Spent a good chunk of yesterday at OLPC re-teaching myself how to program in Python while making a library translator. I'm beginning to learn about internationalization, and spent far too long reading about gettext and now know why there are so many underscores inside printfs (print statements in the C language).

The short answer is that they allow substitution of strings within programs - for instance, _("Hello!") transforms into "Hello!" when you tell your software to build with English, and "Ba'ax ka wa'alik!" when you tell it to build in Mayan. When it's called, gettext performs a lookup-subsitution in the .po files you give it, which are basically lists of phrases you've got inside your program, written in a bunch of different languages.

.po files are apparently very widely used because they're so simple (they're literally just lists of translations of phrases in your program), but they break down when you try to translate larger bodies of information because there's no way to build structure into them. Every message has to have an unique ID. If you're building something on the scale of - say, the OLPC library, that's thousands and thousands of reference numbers floating around with no way to categorize them. Ouch. Okay, you could specify the format of the msgid and parse it to create a structural hierarchy, but... really, there must be a better way. Any ideas?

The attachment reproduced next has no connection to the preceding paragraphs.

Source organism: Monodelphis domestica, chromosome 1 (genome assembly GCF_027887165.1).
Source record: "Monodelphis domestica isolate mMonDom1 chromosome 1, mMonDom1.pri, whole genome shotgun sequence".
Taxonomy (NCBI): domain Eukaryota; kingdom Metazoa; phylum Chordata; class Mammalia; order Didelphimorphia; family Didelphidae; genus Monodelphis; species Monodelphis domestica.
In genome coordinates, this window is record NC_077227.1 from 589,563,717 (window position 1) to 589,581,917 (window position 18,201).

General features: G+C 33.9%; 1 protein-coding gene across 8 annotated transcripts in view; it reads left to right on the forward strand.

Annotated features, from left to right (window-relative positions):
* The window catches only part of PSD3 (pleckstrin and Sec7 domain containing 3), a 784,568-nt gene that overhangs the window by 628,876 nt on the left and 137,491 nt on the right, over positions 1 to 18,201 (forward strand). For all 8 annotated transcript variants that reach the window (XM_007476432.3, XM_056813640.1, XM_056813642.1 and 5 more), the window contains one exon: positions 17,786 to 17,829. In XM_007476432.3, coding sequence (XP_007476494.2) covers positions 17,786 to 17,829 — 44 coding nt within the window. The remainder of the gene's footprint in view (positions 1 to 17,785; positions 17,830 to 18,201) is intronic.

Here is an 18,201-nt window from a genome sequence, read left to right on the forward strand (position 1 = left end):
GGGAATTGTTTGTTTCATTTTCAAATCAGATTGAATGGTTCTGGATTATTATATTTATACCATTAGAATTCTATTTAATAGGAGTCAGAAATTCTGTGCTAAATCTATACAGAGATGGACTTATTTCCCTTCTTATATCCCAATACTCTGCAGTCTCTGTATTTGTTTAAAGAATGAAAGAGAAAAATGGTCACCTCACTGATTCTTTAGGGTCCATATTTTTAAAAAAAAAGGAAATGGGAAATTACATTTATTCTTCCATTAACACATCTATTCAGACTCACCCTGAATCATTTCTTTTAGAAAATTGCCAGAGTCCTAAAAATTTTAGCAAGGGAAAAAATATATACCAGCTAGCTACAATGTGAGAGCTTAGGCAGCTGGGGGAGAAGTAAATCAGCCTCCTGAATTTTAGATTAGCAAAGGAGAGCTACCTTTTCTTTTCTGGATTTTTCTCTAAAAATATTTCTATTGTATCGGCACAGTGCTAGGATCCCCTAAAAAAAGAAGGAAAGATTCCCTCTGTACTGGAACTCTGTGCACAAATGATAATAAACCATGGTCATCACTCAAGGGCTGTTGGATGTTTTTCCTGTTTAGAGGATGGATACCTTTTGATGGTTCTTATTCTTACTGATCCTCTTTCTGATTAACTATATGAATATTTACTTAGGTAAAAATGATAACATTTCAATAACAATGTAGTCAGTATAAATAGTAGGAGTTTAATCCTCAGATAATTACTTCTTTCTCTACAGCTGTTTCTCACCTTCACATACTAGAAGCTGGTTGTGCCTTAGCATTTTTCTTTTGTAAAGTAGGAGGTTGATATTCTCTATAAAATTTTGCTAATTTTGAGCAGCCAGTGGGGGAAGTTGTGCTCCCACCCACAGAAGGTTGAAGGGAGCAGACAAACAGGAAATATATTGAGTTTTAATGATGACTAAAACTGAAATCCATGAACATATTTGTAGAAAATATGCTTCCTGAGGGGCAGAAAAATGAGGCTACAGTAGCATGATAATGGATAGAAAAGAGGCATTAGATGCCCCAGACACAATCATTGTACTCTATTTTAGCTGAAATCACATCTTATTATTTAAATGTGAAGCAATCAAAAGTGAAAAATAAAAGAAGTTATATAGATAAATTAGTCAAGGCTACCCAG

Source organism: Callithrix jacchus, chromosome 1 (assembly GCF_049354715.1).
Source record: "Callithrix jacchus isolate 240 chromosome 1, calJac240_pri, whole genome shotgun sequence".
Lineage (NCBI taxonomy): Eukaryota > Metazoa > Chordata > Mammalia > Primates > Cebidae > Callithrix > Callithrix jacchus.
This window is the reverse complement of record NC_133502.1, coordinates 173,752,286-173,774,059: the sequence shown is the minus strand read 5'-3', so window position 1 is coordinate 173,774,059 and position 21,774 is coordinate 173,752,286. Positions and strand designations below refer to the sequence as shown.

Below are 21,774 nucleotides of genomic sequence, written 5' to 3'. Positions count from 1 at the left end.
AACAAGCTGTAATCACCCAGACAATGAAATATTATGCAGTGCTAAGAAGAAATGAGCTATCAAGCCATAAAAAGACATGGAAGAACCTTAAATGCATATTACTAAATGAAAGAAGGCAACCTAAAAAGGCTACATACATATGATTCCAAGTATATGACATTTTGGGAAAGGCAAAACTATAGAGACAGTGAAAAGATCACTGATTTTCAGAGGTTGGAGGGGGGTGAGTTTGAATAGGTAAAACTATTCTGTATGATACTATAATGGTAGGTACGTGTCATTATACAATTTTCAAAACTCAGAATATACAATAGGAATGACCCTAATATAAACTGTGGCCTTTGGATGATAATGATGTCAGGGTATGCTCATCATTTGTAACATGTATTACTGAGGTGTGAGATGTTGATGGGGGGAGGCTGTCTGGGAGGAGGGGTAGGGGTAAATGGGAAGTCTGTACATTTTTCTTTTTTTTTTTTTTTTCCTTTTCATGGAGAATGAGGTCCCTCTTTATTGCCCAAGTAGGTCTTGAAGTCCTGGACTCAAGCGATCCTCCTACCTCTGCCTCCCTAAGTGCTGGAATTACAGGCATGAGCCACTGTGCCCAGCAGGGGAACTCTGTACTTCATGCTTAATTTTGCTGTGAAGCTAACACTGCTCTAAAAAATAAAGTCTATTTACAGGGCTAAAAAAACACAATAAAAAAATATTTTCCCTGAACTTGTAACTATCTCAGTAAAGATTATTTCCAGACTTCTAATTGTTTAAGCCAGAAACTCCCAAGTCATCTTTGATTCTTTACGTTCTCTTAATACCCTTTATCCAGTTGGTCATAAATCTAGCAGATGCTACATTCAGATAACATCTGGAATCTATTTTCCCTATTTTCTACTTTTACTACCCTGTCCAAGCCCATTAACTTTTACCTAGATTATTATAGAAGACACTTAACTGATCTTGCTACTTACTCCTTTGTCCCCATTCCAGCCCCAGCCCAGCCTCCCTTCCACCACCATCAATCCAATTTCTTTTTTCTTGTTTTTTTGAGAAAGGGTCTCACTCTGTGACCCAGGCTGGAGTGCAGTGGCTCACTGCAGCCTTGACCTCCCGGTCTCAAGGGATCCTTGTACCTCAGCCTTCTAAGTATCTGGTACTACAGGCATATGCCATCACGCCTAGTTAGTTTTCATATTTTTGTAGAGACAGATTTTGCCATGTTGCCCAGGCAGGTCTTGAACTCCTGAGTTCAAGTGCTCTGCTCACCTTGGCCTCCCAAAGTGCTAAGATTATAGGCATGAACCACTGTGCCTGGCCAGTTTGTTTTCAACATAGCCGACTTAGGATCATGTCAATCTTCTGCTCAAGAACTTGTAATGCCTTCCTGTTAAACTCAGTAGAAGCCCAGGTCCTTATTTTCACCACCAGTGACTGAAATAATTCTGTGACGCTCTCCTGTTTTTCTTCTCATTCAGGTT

As part of translating the Biology page (read: while putzing around before writing the actual code that would translate the Biology page) I tried experimenting with XML to replace .po's and it seems to work. Kent Quirk pointed out that Python dictionaries would do the same thing (and they're what I'm using now), but the benefit of XML is that you can enforce template compliance with a DTD to make translations less random and spotty (like, you can't put in three different translations for the title in Spanish, you have to pick one) and it also fails more gracefully in case someone messes up while hand-editing... and translators are going to be hand-editing these files.

There's also Wikipedia's approach to multilingual coordination, which (as best I can tell) is "put lots of links to variants in different languages and let people figure it out and hand-link it themselves." Weirdly enough, each language's wiki is completely separate from the rest, meaning I'd have to create a separate account to edit the Chinese and English wikipedias. I see the rationale behind the split for content organizing reasons, but the inability to merge different accounts must be annoying for frequent translators there.

But yes. I learned a ton, I had a lot of fun, I started flaking the rust off my high-level programming fingers again (resulting in painfully slow coding yesterday, but it's getting better) and I'm going back. Hopefully over time my helpfulness-output will start outweighing my asks-stupid-questions-that-take-time-to-answer input. Hurrah, laptops!